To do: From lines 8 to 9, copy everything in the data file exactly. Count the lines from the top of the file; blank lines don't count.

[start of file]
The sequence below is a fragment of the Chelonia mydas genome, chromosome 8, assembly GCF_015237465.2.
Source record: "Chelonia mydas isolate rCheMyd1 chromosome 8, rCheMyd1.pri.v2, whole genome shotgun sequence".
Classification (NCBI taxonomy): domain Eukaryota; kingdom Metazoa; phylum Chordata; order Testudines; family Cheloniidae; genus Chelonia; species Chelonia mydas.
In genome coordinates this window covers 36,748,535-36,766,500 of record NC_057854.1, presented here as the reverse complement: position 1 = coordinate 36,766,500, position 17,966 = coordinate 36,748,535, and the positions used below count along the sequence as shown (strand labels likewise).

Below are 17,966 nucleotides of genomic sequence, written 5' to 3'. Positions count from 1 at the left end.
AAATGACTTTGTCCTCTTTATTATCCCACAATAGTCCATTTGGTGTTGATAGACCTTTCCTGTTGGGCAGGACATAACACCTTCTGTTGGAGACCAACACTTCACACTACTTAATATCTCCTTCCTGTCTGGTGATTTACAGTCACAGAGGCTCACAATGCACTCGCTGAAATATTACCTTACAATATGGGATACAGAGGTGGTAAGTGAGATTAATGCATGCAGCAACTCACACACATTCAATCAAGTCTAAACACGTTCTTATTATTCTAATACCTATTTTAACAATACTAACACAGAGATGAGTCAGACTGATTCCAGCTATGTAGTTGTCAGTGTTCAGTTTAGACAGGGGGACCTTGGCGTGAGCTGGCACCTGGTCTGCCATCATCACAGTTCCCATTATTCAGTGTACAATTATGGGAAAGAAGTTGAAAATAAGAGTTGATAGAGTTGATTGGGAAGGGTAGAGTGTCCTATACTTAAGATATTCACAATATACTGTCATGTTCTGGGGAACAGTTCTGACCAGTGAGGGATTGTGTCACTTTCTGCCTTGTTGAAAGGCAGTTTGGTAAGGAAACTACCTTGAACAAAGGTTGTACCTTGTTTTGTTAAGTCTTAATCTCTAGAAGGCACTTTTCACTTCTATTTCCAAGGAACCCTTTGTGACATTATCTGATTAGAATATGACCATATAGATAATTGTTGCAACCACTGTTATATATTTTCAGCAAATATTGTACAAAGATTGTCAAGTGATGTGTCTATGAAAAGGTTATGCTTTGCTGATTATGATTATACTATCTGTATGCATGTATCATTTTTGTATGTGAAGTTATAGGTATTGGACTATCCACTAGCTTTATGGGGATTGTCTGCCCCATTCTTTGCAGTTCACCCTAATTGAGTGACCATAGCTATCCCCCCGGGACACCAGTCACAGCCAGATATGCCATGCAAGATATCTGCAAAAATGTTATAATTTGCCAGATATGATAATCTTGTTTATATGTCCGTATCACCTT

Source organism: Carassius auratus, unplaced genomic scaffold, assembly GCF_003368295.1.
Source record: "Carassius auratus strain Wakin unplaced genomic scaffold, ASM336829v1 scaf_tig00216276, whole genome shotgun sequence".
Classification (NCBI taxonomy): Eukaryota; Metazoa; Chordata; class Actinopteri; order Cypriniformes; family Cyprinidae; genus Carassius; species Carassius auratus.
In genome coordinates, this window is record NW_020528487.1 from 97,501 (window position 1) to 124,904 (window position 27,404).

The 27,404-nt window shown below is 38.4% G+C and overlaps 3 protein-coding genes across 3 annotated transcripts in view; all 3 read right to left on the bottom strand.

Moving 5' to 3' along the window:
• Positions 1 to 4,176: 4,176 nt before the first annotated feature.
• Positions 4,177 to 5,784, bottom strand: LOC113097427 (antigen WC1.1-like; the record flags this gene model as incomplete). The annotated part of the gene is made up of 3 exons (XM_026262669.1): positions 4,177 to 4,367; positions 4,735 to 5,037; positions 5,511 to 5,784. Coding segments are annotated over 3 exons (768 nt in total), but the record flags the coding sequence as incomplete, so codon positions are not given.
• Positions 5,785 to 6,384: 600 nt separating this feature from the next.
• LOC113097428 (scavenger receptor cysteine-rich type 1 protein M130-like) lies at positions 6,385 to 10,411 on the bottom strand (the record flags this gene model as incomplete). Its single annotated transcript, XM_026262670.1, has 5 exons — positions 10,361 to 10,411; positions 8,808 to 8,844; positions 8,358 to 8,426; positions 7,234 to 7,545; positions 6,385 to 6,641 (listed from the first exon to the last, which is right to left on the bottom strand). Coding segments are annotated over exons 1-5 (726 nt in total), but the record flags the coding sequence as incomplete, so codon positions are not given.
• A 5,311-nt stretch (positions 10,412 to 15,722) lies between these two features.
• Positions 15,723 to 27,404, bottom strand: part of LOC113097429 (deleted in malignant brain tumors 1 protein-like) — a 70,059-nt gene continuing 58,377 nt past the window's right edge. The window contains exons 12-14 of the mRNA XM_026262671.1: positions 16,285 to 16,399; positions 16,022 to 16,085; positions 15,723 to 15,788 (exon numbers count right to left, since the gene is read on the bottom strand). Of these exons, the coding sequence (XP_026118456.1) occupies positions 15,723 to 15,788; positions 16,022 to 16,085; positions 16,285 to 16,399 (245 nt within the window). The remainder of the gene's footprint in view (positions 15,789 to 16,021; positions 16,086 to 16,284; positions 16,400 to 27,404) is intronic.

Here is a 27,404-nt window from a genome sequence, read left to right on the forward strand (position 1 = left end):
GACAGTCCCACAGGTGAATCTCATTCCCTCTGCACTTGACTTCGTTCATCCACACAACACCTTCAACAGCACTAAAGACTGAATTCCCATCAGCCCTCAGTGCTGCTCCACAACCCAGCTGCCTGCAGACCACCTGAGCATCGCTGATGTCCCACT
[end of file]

Source record: "Carassius auratus strain Wakin unplaced genomic scaffold, ASM336829v1 scaf_tig00216276, whole genome shotgun sequence".
Classification (NCBI taxonomy): Eukaryota; Metazoa; Chordata; class Actinopteri; order Cypriniformes; family Cyprinidae; genus Carassius; species Carassius auratus.